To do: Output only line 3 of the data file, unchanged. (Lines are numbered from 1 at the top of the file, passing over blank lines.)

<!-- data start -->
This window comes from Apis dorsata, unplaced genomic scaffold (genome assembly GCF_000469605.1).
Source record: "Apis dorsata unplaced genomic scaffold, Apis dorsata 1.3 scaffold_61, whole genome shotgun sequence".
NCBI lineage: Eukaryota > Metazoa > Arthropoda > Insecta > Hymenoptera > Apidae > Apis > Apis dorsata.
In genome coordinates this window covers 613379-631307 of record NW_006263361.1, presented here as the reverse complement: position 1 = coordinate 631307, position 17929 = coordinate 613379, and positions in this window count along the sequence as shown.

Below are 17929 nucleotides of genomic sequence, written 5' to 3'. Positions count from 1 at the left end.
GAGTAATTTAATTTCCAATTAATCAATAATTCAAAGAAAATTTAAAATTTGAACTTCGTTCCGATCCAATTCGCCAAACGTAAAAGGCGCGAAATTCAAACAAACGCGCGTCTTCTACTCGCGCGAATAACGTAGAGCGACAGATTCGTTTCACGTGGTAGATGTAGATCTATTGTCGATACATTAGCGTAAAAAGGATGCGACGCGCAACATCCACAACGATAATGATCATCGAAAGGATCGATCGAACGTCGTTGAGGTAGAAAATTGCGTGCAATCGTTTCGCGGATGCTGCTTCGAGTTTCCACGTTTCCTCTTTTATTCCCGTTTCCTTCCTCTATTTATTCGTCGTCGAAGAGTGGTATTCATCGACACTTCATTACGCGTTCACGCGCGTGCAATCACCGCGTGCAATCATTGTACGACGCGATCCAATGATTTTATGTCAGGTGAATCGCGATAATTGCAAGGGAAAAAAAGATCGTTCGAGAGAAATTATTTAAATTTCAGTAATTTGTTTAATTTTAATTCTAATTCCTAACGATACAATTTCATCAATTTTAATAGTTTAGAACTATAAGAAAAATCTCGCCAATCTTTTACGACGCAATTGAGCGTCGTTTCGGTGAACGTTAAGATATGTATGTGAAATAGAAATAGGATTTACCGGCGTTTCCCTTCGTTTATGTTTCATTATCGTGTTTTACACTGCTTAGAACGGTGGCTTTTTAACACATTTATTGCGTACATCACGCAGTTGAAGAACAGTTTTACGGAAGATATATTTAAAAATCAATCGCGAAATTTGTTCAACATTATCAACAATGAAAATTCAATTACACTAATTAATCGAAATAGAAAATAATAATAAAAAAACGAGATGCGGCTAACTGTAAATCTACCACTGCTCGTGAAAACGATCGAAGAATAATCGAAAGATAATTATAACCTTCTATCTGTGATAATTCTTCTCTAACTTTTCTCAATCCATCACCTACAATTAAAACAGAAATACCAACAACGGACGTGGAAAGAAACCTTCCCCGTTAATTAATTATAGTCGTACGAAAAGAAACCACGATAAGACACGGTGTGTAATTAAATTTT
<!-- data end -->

NCBI lineage: Eukaryota > Metazoa > Arthropoda > Insecta > Hymenoptera > Apidae > Apis > Apis dorsata.